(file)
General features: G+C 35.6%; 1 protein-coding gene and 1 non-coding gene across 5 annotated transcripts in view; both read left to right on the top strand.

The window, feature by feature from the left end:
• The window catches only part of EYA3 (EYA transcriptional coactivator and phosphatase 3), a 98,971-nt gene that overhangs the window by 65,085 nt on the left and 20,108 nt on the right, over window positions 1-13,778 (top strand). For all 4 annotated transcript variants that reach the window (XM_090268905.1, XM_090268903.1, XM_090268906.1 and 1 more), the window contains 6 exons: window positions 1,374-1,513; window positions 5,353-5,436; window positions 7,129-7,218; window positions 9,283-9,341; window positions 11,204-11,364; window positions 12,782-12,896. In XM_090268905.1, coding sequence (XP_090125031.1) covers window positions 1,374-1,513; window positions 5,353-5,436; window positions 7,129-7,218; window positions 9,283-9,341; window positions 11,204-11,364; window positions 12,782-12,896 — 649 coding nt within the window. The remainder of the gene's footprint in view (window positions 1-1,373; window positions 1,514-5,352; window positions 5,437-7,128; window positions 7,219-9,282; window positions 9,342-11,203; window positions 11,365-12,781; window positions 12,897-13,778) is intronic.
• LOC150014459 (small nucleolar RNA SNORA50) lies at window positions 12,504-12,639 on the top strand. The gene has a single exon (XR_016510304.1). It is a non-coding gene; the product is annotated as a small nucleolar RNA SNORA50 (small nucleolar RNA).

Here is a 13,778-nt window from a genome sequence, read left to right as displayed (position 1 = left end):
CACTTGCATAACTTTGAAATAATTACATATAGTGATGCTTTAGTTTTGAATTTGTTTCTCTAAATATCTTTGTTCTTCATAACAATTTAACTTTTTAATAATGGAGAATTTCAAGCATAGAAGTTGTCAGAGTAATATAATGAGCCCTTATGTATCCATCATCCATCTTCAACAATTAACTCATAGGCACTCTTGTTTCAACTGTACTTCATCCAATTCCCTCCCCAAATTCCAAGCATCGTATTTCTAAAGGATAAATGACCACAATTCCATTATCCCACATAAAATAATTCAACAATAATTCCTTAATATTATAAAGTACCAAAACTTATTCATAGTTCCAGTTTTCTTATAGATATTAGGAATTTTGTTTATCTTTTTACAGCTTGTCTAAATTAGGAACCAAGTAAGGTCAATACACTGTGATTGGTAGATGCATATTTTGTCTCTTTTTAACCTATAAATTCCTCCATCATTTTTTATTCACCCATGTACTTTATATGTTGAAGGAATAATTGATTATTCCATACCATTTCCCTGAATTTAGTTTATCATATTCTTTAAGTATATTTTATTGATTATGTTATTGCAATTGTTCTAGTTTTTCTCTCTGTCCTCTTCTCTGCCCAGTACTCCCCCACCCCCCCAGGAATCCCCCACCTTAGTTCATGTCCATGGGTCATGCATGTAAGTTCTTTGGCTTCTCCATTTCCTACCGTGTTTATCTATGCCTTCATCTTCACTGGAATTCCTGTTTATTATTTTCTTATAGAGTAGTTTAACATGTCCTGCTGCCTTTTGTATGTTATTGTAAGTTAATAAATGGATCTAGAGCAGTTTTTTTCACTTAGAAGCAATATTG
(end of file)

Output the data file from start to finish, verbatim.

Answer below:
General features: G+C 35.6%; 1 protein-coding gene and 1 non-coding gene across 5 annotated transcripts in view; both read left to right on the top strand.

The window, feature by feature from the left end:
• The window catches only part of EYA3 (EYA transcriptional coactivator and phosphatase 3), a 98,971-nt gene that overhangs the window by 65,085 nt on the left and 20,108 nt on the right, over window positions 1-13,778 (top strand). For all 4 annotated transcript variants that reach the window (XM_090268905.1, XM_090268903.1, XM_090268906.1 and 1 more), the window contains 6 exons: window positions 1,374-1,513; window positions 5,353-5,436; window positions 7,129-7,218; window positions 9,283-9,341; window positions 11,204-11,364; window positions 12,782-12,896. In XM_090268905.1, coding sequence (XP_090125031.1) covers window positions 1,374-1,513; window positions 5,353-5,436; window positions 7,129-7,218; window positions 9,283-9,341; window positions 11,204-11,364; window positions 12,782-12,896 — 649 coding nt within the window. The remainder of the gene's footprint in view (window positions 1-1,373; window positions 1,514-5,352; window positions 5,437-7,128; window positions 7,219-9,282; window positions 9,342-11,203; window positions 11,365-12,781; window positions 12,897-13,778) is intronic.
• LOC150014459 (small nucleolar RNA SNORA50) lies at window positions 12,504-12,639 on the top strand. The gene has a single exon (XR_016510304.1). It is a non-coding gene; the product is annotated as a small nucleolar RNA SNORA50 (small nucleolar RNA).

Here is a 13,778-nt window from a genome sequence, read left to right as displayed (position 1 = left end):
CACTTGCATAACTTTGAAATAATTACATATAGTGATGCTTTAGTTTTGAATTTGTTTCTCTAAATATCTTTGTTCTTCATAACAATTTAACTTTTTAATAATGGAGAATTTCAAGCATAGAAGTTGTCAGAGTAATATAATGAGCCCTTATGTATCCATCATCCATCTTCAACAATTAACTCATAGGCACTCTTGTTTCAACTGTACTTCATCCAATTCCCTCCCCAAATTCCAAGCATCGTATTTCTAAAGGATAAATGACCACAATTCCATTATCCCACATAAAATAATTCAACAATAATTCCTTAATATTATAAAGTACCAAAACTTATTCATAGTTCCAGTTTTCTTATAGATATTAGGAATTTTGTTTATCTTTTTACAGCTTGTCTAAATTAGGAACCAAGTAAGGTCAATACACTGTGATTGGTAGATGCATATTTTGTCTCTTTTTAACCTATAAATTCCTCCATCATTTTTTATTCACCCATGTACTTTATATGTTGAAGGAATAATTGATTATTCCATACCATTTCCCTGAATTTAGTTTATCATATTCTTTAAGTATATTTTATTGATTATGTTATTGCAATTGTTCTAGTTTTTCTCTCTGTCCTCTTCTCTGCCCAGTACTCCCCCACCCCCCCAGGAATCCCCCACCTTAGTTCATGTCCATGGGTCATGCATGTAAGTTCTTTGGCTTCTCCATTTCCTACCGTGTTTATCTATGCCTTCATCTTCACTGGAATTCCTGTTTATTATTTTCTTATAGAGTAGTTTAACATGTCCTGCTGCCTTTTGTATGTTATTGTAAGTTAATAAATGGATCTAGAGCAGTTTTTTTCACTTAGAAGCAATATTG